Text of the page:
This in situ mock code simulation is held two to three times per month, at random time and place. It is announced as real code, allowing us to offer the training opportunity for team members in their real settings and work environment. The pediatric cardiac arrest team is composed of a pediatric resident as a team leader, pediatric ward nurses as first responders, pediatric intensive care nurse, respiratory therapist, pharmacist, and pediatric ward charge nurse.

Multiple scenarios have been designed, including different types of common arrhythmias with structured debriefing sessions that focus on CPR and resuscitation skills. A low-fidelity mannequin is used for this purpose, while other instruments used, such as defibrillators, oxygen, medications, suction machines, and resuscitation carts, are from actual ward settings.

Design, setting, and populations

This was a cohort retrospective study conducted at King Abdullah Specialized Children Hospital at King Abdulaziz Medical City in Riyadh, Saudi Arabia.

This study had two phases: Phase 1 before the mock code simulation program began (pre-intervention), between 1 June 2015 and 31 May 2016, and Phase 2 after the mock code program began (post-intervention), between 1 January 2017 and 31 December 2018; a six-month implementation period was excluded.

Ethics approval for the study was sought from our local Institutional Review Board (IRB) at King Abdullah International Medical Research Center prior to data collection, and as this was an observational retrospective study and no identifiers were collected, the IRB considered the study exempt from the need for informed consent.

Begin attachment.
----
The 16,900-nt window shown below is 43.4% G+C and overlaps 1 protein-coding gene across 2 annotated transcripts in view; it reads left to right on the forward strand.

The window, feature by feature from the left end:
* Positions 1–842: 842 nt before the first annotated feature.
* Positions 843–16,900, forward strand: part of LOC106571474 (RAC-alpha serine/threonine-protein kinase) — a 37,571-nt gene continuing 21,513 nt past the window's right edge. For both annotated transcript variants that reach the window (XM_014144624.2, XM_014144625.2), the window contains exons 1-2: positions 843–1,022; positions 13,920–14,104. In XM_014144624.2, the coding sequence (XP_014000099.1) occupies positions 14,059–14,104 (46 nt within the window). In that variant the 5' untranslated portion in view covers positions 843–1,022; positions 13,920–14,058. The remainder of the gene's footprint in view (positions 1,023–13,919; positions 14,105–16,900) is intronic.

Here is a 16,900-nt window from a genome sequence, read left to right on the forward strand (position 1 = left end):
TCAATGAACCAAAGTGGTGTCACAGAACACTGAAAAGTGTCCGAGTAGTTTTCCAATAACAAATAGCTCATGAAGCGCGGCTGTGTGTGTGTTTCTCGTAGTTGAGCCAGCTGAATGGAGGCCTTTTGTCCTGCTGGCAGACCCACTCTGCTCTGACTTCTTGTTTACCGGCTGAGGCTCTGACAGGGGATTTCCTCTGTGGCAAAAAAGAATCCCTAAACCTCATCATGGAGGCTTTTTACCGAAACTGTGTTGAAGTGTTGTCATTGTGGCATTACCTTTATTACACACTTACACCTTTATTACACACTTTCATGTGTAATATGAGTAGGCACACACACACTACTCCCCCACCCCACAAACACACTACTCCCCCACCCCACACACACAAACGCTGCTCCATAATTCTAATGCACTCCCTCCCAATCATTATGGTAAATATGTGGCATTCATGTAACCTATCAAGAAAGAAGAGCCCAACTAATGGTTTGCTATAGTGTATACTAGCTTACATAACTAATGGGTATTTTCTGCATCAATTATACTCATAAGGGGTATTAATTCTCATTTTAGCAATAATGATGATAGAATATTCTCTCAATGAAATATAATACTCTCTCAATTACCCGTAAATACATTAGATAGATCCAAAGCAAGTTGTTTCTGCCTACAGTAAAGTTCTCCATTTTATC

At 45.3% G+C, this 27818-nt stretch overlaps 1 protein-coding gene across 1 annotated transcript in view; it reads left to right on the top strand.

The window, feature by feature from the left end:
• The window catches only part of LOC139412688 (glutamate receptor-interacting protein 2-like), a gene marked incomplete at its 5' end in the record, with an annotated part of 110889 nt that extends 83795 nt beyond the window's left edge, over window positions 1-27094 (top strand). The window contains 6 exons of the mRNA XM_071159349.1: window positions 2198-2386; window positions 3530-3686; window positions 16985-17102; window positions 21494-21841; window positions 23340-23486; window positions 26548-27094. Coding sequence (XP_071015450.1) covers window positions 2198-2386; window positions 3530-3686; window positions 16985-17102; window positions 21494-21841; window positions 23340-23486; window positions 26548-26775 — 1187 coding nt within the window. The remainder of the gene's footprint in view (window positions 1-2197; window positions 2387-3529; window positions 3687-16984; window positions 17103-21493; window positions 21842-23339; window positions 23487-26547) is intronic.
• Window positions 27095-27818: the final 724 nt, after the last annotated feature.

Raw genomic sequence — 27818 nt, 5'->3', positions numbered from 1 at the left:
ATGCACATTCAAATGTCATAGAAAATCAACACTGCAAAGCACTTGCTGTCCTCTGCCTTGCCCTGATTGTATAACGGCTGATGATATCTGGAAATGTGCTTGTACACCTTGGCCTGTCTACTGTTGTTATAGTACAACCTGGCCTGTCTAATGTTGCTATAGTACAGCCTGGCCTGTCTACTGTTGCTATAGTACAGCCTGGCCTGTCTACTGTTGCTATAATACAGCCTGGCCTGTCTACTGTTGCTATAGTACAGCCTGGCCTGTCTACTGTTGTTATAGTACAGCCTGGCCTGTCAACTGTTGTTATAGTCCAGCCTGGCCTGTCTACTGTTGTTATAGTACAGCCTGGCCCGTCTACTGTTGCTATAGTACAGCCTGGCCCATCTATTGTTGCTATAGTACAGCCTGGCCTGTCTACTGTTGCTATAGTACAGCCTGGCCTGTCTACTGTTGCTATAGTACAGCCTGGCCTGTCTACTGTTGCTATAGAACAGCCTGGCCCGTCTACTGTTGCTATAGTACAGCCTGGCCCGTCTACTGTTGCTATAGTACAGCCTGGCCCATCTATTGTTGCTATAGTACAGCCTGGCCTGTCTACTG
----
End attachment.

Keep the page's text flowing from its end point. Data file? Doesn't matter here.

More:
All records of pediatric cardiopulmonary arrest occurring in the study periods have been reviewed. All patients aged one month to 14 years with cardiopulmonary arrest events that occurred in PICU or in the ER were excluded, as the settings of these two areas are different.

Outcomes and measurements

The primary aim of this study is to evaluate the impact of the mock code simulation program on team performance by assessing the CPR initiation time and time to the first dose of epinephrine.

The secondary aims were to evaluate the adherence of the code team to the American Heart Association (AHA) guidelines and to determine the impact of the mock code simulation program on the survival rate of pediatric patients with cardiopulmonary arrest at hospital discharge. AHA adherence has been reviewed through CPR records and CPR Committee reports.

Statistical analysis

Categorical variables collected were sex, admission location of cardiopulmonary arrest, specialty of the most responsible physician, the days when the CPR occurred (i.e., weekdays or weekends), timing of CPR (working hours/on-call hours), admission diagnosis, and comorbidities. The results are summarized as frequencies and corresponding p-values. Continuous variables age, weight, height, length of stay in the ward, time taken for the team leader to arrive, time to initiate CPR, duration of CPR, time taken to administer epinephrine, epinephrine doses, PICU stay duration, and length of stay in ward were compared between the pre- and post-intervention phases by using the Wilcoxon rank-sum test. The results are summarized as the means, standard deviations, and corresponding p-values. Odds ratios (ORs) were calculated for patient outcomes between pre- and post-intervention phases. The results are reported as ORs and corresponding 95% confidence intervals. AHA guidelines were compared between the pre- and post-intervention phases by using Fisher’s exact test. Significance was declared using a p-value less than 0.05. Analysis was carried out using SAS version 9.3 (SAS Institute Inc., Cary, NC).